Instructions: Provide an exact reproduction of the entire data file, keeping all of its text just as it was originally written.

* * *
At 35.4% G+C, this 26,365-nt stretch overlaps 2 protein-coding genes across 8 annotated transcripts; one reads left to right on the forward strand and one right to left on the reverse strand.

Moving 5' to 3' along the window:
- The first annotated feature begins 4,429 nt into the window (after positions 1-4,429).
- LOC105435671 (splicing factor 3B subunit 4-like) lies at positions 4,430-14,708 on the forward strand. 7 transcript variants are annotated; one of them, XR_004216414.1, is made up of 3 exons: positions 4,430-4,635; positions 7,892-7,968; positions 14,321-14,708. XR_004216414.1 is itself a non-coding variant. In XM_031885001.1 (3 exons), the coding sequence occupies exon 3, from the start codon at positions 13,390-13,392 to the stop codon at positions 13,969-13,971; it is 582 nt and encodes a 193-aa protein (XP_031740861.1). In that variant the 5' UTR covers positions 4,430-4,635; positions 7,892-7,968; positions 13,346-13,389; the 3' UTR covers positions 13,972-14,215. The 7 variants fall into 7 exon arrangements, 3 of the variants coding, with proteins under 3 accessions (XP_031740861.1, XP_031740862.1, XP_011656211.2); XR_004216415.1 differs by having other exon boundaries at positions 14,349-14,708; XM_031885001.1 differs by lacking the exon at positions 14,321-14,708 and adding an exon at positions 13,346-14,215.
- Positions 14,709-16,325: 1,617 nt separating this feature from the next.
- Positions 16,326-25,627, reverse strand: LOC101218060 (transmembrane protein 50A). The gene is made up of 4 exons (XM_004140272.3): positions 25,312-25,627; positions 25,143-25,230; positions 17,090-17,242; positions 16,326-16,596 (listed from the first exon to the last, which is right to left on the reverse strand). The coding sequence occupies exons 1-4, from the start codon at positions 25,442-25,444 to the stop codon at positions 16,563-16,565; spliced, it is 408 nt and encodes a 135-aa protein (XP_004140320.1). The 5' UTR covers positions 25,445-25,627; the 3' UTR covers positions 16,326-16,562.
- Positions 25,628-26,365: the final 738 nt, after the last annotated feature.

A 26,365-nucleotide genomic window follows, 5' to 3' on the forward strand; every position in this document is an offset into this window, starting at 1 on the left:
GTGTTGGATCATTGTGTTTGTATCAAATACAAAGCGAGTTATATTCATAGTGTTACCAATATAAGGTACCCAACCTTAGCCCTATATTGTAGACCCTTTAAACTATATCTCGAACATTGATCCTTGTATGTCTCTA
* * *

At 35.4% G+C, this 26,365-nt stretch overlaps 2 protein-coding genes across 8 annotated transcripts; one reads left to right on the forward strand and one right to left on the reverse strand.

Moving 5' to 3' along the window:
- The first annotated feature begins 4,429 nt into the window (after positions 1-4,429).
- LOC105435671 (splicing factor 3B subunit 4-like) lies at positions 4,430-14,708 on the forward strand. 7 transcript variants are annotated; one of them, XR_004216414.1, is made up of 3 exons: positions 4,430-4,635; positions 7,892-7,968; positions 14,321-14,708. XR_004216414.1 is itself a non-coding variant. In XM_031885001.1 (3 exons), the coding sequence occupies exon 3, from the start codon at positions 13,390-13,392 to the stop codon at positions 13,969-13,971; it is 582 nt and encodes a 193-aa protein (XP_031740861.1). In that variant the 5' UTR covers positions 4,430-4,635; positions 7,892-7,968; positions 13,346-13,389; the 3' UTR covers positions 13,972-14,215. The 7 variants fall into 7 exon arrangements, 3 of the variants coding, with proteins under 3 accessions (XP_031740861.1, XP_031740862.1, XP_011656211.2); XR_004216415.1 differs by having other exon boundaries at positions 14,349-14,708; XM_031885001.1 differs by lacking the exon at positions 14,321-14,708 and adding an exon at positions 13,346-14,215.
- Positions 14,709-16,325: 1,617 nt separating this feature from the next.
- Positions 16,326-25,627, reverse strand: LOC101218060 (transmembrane protein 50A). The gene is made up of 4 exons (XM_004140272.3): positions 25,312-25,627; positions 25,143-25,230; positions 17,090-17,242; positions 16,326-16,596 (listed from the first exon to the last, which is right to left on the reverse strand). The coding sequence occupies exons 1-4, from the start codon at positions 25,442-25,444 to the stop codon at positions 16,563-16,565; spliced, it is 408 nt and encodes a 135-aa protein (XP_004140320.1). The 5' UTR covers positions 25,445-25,627; the 3' UTR covers positions 16,326-16,562.
- Positions 25,628-26,365: the final 738 nt, after the last annotated feature.

A 26,365-nucleotide genomic window follows, 5' to 3' on the forward strand; every position in this document is an offset into this window, starting at 1 on the left:
GTGTTGGATCATTGTGTTTGTATCAAATACAAAGCGAGTTATATTCATAGTGTTACCAATATAAGGTACCCAACCTTAGCCCTATATTGTAGACCCTTTAAACTATATCTCGAACATTGATCCTTGTATGTCTCTA